Place the numbers 1 to 10 in the circles so that each number is the difference between the two numbers just below it.

Hover your mouse over the counters to see which ones will be removed. Click to remover them. The winner is the last one to remove a counter. How you can make sure you win?

Can you put the numbers 1 to 8 into the circles so that the four calculations are correct?

What is the best way to shunt these carriages so that each train can continue its journey?

Place six toy ladybirds into the box so that there are two ladybirds in every column and every row.

Take a rectangle of paper and fold it in half, and half again, to make four smaller rectangles. How many different ways can you fold it up?

Is it possible to place 2 counters on the 3 by 3 grid so that there is an even number of counters in every row and every column? How about if you have 3 counters or 4 counters or....?

Cut four triangles from a square as shown in the picture. How many different shapes can you make by fitting the four triangles back together?

Can you shunt the trucks so that the Cattle truck and the Sheep truck change places and the Engine is back on the main line?

A dog is looking for a good place to bury his bone. Can you work out where he started and ended in each case? What possible routes could he have taken?

Can you find all the different ways of lining up these Cuisenaire rods?

In how many ways can you fit two of these yellow triangles together? Can you predict the number of ways two blue triangles can be fitted together?

You have 4 red and 5 blue counters. How many ways can they be placed on a 3 by 3 grid so that all the rows columns and diagonals have an even number of red counters?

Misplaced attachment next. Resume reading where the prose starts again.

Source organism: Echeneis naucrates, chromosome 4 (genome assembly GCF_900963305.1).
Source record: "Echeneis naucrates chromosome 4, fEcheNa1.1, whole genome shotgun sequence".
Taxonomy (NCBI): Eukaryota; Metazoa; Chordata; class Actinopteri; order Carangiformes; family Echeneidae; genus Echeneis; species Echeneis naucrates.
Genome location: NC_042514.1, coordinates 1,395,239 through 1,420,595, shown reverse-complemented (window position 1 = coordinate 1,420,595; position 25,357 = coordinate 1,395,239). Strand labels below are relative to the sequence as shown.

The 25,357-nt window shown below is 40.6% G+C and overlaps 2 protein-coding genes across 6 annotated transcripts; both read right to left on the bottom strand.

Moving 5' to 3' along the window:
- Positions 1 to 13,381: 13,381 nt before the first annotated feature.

Take 5 cubes of one colour and 2 of another colour. How many different ways can you join them if the 5 must touch the table and the 2 must not touch the table?

Can you put the numbers from 1 to 15 on the circles so that no consecutive numbers lie anywhere along a continuous straight line?

A tetromino is made up of four squares joined edge to edge. Can this tetromino, together with 15 copies of itself, be used to cover an eight by eight chessboard?

Building up a simple Celtic knot. Try the interactivity or download the cards or have a go on squared paper.

These practical challenges are all about making a 'tray' and covering it with paper.

Using different numbers of sticks, how many different triangles are you able to make? Can you make any rules about the numbers of sticks that make the most triangles?

This problem is based on a code using two different prime numbers less than 10. You'll need to multiply them together and shift the alphabet forwards by the result. Can you decipher the code?

Mr McGregor has a magic potting shed. Overnight, the number of plants in it doubles. He'd like to put the same number of plants in each of three gardens, planting one garden each day. Can he do it?

Have a go at this well-known challenge. Can you swap the frogs and toads in as few slides and jumps as possible?

10 space travellers are waiting to board their spaceships. There are two rows of seats in the waiting room. Using the rules, where are they all sitting? Can you find all the possible ways?

An activity making various patterns with 2 x 1 rectangular tiles.